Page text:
Eusebius’ Ecclesiastical History: the highlights, II

Continuing my survey of Eusebius’ landmark work, Ecclesiastical History. Perhaps, a dull topic to some, but for those who are trying to get back to the roots of the faith, it is very useful.

So how, when, and why did the Congregation (the Church) go astray?

My theory is that the problem began in Acts 15. This is an unfinished theory, not trying to build a huge doctrine, just offering a possible explanation. In Acts 10-11, gentiles begin to come into the congregations. Not everyone is sure how to deal with them. The traditionalists are probably afraid that the ‘brand’ will be diluted. Not an unfounded fear. Jews have had lots of experience with the contagious affect of pagans and their practices. Unbelieving Jews take the problem one way by calling them ‘Christians’ (Acts 11:26), beginning the distinction between the followers of ‘Judaism’ and this ‘new religion.’ The believing traditionalists go another way, by saying the gentiles must keep all Torah (from a traditional interpretation) to be saved. The council is held and the Shellachim (apostles) determine that full Torah observance isn’t a pre-requisite for salvation.

Determined to not burden the gentiles, the council trusts that the gentile will learn the rest of Torah because Moshe is taught every week in the synagogues, where the new believers already worship (15:21). However, recall that Yeshua (the only begotton Son of Elohim) told them to make disciples, “teaching them to observe all that I have commanded you…” (Matt 28:20). That would include things like, “whosoever breaks Torah and teaches others to do so, will be least in the kingdom…” (Matt 5:19), and “All therefore whatsoever [the Pharisees and scribes sitting in Moshe’s seat] bid you observe, that observe and do…” (Matt 23).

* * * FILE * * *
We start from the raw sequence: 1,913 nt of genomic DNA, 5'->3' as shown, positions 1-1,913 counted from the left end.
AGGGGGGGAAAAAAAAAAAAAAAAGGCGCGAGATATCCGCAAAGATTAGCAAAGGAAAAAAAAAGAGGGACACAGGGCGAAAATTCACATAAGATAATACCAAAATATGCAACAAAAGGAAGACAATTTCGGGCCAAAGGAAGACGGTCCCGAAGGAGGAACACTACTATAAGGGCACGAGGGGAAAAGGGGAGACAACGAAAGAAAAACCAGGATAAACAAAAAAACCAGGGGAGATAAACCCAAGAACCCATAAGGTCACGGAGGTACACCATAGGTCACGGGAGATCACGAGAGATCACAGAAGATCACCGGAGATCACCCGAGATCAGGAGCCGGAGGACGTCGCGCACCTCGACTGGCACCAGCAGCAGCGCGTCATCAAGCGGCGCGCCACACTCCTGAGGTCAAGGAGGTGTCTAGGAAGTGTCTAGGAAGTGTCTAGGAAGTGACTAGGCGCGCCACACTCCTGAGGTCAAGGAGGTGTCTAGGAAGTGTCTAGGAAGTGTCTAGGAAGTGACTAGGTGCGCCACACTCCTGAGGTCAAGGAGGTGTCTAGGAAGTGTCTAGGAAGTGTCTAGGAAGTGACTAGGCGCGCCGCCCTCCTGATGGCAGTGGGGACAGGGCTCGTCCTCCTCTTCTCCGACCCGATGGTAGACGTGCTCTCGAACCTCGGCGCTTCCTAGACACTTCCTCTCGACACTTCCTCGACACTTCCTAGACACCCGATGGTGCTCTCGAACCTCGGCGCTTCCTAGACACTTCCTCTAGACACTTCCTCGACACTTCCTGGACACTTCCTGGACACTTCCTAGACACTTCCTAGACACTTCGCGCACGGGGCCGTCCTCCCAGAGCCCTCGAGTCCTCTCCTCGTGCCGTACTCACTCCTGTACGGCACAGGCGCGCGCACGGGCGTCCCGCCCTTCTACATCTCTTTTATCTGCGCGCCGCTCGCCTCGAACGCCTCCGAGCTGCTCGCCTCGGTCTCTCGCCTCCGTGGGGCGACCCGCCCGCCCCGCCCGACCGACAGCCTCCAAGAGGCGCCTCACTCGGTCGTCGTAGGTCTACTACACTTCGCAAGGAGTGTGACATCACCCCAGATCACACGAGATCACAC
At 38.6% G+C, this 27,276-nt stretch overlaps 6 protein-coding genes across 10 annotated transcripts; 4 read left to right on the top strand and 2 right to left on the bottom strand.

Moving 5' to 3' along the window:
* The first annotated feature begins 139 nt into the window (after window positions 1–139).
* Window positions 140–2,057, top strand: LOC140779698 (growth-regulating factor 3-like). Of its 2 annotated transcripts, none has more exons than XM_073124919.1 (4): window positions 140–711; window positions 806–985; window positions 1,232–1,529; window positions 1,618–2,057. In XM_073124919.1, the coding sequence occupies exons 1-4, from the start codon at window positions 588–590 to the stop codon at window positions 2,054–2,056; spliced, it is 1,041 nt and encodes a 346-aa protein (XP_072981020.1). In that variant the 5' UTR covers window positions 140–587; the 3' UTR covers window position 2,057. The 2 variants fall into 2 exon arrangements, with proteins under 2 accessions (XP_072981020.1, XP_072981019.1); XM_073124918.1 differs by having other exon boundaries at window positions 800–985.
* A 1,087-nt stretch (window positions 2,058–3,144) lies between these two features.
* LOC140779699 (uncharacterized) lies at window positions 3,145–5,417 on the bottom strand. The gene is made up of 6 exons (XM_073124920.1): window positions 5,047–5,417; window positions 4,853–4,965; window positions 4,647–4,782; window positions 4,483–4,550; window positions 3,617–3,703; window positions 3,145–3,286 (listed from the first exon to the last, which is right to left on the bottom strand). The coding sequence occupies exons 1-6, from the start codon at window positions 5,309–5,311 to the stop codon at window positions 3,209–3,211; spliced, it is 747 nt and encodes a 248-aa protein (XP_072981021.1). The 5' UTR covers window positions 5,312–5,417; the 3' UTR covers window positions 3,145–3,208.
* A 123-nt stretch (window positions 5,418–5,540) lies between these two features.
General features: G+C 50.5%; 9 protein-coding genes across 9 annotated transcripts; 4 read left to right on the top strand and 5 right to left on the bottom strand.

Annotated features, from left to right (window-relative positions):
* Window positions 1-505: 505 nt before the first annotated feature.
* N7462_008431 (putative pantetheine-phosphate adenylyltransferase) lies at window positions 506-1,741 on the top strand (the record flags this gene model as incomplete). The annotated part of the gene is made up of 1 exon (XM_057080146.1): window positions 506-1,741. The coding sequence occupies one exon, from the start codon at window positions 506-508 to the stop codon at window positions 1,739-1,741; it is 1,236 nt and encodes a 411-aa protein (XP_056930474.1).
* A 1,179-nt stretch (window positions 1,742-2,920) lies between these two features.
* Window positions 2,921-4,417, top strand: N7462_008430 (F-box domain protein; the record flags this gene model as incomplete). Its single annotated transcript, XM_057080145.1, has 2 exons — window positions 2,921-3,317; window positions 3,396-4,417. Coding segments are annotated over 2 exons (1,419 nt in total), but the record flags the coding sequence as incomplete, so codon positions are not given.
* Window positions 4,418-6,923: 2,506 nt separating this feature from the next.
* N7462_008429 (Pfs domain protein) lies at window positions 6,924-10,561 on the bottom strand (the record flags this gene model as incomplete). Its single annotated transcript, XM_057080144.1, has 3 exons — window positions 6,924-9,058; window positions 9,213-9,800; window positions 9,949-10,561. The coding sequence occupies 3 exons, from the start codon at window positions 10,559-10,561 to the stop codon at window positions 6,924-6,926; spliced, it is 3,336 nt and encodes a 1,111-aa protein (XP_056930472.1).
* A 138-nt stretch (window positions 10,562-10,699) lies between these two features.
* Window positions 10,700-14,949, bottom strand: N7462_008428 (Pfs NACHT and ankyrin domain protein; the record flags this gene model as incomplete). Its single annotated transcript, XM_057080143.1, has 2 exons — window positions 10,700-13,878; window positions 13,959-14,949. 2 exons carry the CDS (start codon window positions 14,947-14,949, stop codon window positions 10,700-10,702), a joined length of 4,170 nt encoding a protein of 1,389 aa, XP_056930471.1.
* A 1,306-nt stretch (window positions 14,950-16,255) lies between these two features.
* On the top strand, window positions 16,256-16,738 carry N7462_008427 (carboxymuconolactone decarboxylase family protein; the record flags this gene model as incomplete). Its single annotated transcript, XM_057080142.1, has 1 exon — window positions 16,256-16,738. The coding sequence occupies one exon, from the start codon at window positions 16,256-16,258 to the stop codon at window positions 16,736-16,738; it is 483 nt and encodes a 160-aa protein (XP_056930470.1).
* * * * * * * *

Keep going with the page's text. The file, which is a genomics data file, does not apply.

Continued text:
So some of talmidim were, perhaps, negligent in properly instructing the incoming gentiles. You can see this difference in Acts 20, when you find the congregation at Jerusalem is “zealous of the Torah”, but hear that the gentiles are being taught to forsake Moshe by Paul. The better grounded Jews (who also convert in larger numbers in the beginning) are continuing both in faith in Mashiach and also practice of Torah because they are one and the same, and they are living in a culture where Torah is the way of life. Meanwhile, the gentiles are deluged with the Basar (Yay!), but perhaps not given the proper life instruction from Torah (frown).

Persecution around 70 AD devastates the Jews, making it unpopular to associate with Jews, shattering the world’s most Torah-centric community, thus leaving those less acculturated gentiles cut off from a tangible example. The balance shifts more in favor of the gentiles, and the basic grounding is lost, then distance and growing anti-semitism turn the “church” antithetical to its origin. As Paul warned, “And if some of the branches [natural Israel] be broken off, and thou, being a wild olive tree, wert graffed in among them [Israel], and with them partakest of the root and the fatness of the olive tree [natural Israel]; boast not against the branches. But if thou boast, thou bearest not the root, but the root thee.” (Romans 11:17-18).

The increasingly gentile church, clearly has boasted (and continues to boast) against natural Israel, and thus denying the ‘fatness’ of the olive tree, basically from mid-200’s on, has produced lower grade fruit. But 11:25 tells us that the partial blindness of Israel will continue until the fullness of the gentiles (or the full fruit). Thus, one could conclude that restoration of Israel and the gentiles are tied together. Thus, one could infer that the low grade fruit of the worldwide church will come to perfection as we and natural Israel return as one.

That’s perhaps a tall theory for many, and since the Brit Chadasha (the renewed covenant scriptures) doesn’t give us this history, it’s admittedly speculative. But, how about we look at Eusebius’ history and see if maybe this theory isn’t borne out . . . I’ll give you a hint, I’m writing this after having finished his book . . .

Matthew and Luke’s genealogies